The central theme of the film is one of identity, regarding ‘who’ one is, and/or ‘what’ one is. Dreamworks’ Mr Peabody and Sherman also dabbled in this theme earlier this year, but it feels that Laika‘s people have managed to make it more central to their story, and not as much of a shoehorned afterthought as Peabody had. There’s also a subplot regarding ‘belonging,’ and the question of: ‘how far are you willing to go?’
The design of the film continues on with the wonderful artistry by those at Laika. The world feels real, and even as exaggerated as the characters are, we can’t help but buy into their misshapen, and sometimes awkwardly-styled visages. These are not slick, lazy CGI creations that some cheaper computer films churn out. The director’s mentioned a number of influences in their stylings, with names such as Terry Gilliam, Charles Dickens, and Jean Pierre-Juenet mentioned for inspiration.
One area where the film did falter a bit for me, was in the first 20 minutes. There’s quite a lot to digest in that time, and it’s almost like a jigsaw puzzle was scattered before our eyes a little too quickly. But what is most brilliant about how Laika functions as a studio, is that most of the time, they figure their audience is smart enough to solve the riddles laid before it. I will admit I solved some puzzles quicker than others, but there were still a few that made me do a double-take (which made the directors giddy when I told them which ones).
After it ended, I thought back of the different productions I had seen, and to me, The Boxtrolls feels very much like Aardman Animation’s film, Chicken Run. It’s not as deep as Laika’s previous productions, but it stays true to their daring to be different, while also tugging on your emotions in a way few films do.
While PIXAR Animation Studios has been a poster child for an outside studio doing huge business, it feels a shame that because they have not brought in hundreds of millions of dollars, Laika has been short-changed by the entertainment media.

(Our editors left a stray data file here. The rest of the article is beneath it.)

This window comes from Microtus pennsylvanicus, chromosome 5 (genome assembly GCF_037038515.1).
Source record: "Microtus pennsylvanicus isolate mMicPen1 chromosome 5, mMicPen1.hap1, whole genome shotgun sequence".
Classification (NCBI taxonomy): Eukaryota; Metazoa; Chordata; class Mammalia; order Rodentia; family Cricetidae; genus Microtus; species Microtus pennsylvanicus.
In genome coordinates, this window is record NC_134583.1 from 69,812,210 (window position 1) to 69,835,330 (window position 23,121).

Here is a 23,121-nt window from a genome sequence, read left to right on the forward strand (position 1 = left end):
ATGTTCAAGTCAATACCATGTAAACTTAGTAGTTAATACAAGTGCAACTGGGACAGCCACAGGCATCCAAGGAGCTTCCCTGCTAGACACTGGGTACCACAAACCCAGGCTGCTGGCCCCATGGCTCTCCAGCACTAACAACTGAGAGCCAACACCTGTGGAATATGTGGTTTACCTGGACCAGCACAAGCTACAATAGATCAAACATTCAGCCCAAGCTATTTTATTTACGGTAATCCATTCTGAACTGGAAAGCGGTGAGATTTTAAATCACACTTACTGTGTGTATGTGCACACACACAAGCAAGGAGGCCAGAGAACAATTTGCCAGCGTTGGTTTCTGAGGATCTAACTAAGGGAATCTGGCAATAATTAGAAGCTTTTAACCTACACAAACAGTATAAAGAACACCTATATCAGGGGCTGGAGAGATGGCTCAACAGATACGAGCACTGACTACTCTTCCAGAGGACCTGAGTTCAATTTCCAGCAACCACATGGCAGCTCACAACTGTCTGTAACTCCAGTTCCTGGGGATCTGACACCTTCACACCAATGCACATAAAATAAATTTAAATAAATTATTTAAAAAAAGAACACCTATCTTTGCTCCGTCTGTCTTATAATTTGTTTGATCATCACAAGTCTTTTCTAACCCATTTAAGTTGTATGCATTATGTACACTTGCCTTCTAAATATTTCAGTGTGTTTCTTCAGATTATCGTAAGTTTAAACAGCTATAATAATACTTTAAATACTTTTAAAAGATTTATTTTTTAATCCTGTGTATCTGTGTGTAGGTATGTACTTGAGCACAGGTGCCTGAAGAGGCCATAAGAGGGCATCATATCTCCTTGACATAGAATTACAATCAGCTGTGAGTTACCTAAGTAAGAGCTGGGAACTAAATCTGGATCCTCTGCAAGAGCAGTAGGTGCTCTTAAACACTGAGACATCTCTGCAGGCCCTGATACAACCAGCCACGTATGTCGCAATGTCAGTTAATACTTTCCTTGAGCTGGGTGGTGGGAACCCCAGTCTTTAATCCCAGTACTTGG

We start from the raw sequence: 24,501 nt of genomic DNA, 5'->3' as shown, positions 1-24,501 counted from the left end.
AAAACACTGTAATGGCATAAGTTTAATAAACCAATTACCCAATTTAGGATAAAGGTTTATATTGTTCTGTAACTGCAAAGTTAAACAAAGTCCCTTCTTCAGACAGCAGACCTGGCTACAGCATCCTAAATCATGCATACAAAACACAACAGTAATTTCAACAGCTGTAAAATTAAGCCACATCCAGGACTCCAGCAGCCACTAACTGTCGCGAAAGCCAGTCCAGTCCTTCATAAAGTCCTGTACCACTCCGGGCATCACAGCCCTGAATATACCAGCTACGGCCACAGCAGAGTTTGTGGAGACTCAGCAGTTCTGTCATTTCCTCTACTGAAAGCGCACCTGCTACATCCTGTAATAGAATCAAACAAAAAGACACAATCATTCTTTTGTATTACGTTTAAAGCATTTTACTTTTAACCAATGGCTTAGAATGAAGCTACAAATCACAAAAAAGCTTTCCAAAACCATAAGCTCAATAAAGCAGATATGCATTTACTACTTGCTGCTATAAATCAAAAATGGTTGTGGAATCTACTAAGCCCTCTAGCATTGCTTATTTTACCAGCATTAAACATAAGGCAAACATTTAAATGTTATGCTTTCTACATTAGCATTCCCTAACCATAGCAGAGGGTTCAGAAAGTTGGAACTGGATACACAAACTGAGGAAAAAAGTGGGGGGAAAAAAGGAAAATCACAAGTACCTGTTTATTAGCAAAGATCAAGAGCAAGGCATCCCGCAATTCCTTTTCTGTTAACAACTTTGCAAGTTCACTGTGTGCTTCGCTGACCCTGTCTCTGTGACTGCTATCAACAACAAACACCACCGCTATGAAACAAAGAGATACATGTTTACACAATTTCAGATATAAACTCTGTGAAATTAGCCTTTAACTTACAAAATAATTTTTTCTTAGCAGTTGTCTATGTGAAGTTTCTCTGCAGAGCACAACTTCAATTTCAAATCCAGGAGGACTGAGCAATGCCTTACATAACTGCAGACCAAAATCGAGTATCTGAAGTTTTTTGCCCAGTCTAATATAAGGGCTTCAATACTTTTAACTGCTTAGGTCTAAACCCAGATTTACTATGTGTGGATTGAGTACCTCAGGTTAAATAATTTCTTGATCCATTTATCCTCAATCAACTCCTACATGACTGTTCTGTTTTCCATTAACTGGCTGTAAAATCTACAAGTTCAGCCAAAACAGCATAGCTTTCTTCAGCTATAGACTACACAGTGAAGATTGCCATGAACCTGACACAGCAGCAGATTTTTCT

One of Laika’s strengths as a studio, is they do not rely on test screenings, or have a group of studio executives mandating if something is too scary, or may offend. At a screening I attended (courtesy of Aintitcoolnews !), I asked directors Graham Annable and Anthony Stacchi (pictured above, talking with some fans after the screening!), if there were any parts of the film they had to wrestle with to keep from being cut, and miraculously, there was no deal-making. What you see on the screen, is their vision! As well, they do not stuff their production with A-list actors. The voices they’ve chosen actually sound like they are coming from the characters, and by the end of the film, I was surprised how none of my voice guesses was correct!
The two directors credited CEO and Chairman Travis Knight (Phil’s son) with helping make sure that Laika was run as a place where filmmakers could make the films they wanted to see. It also helps that Travis is an animator himself (having worked for Will Vinton Studios, and even animating on Coraline and Paranorman!), and one can certainly sense that he is a man who wants to be sure that all the hoops that Hollywood make you jump through, have been removed. It definitely helps to have a CEO who has had the experience.
The Boxtrolls is a film that I encourage anyone who is a lover of animation, or of films that give your emotions a marathon sprint, to go see. Seriously folks, please give your encouragement and time to the folks at Laika. With many of us hoping for entertainment that bucks the safer animation that most big studios churn out nowadays, the studio is one of the last bastions of hope, carrying on film making on American shores, that reminds us of the days when children’s films felt no fear in making the kiddies squirm in their seats.
At Comic-Con this past summer, CEO Travis Knight did mention that he would love to have the company do a hand-drawn feature film. Given how they are outside the groups of Hollywood yes men, I’d love to see what they could accomplish, unfettered, and artistically inclined. Bring it on, Laika!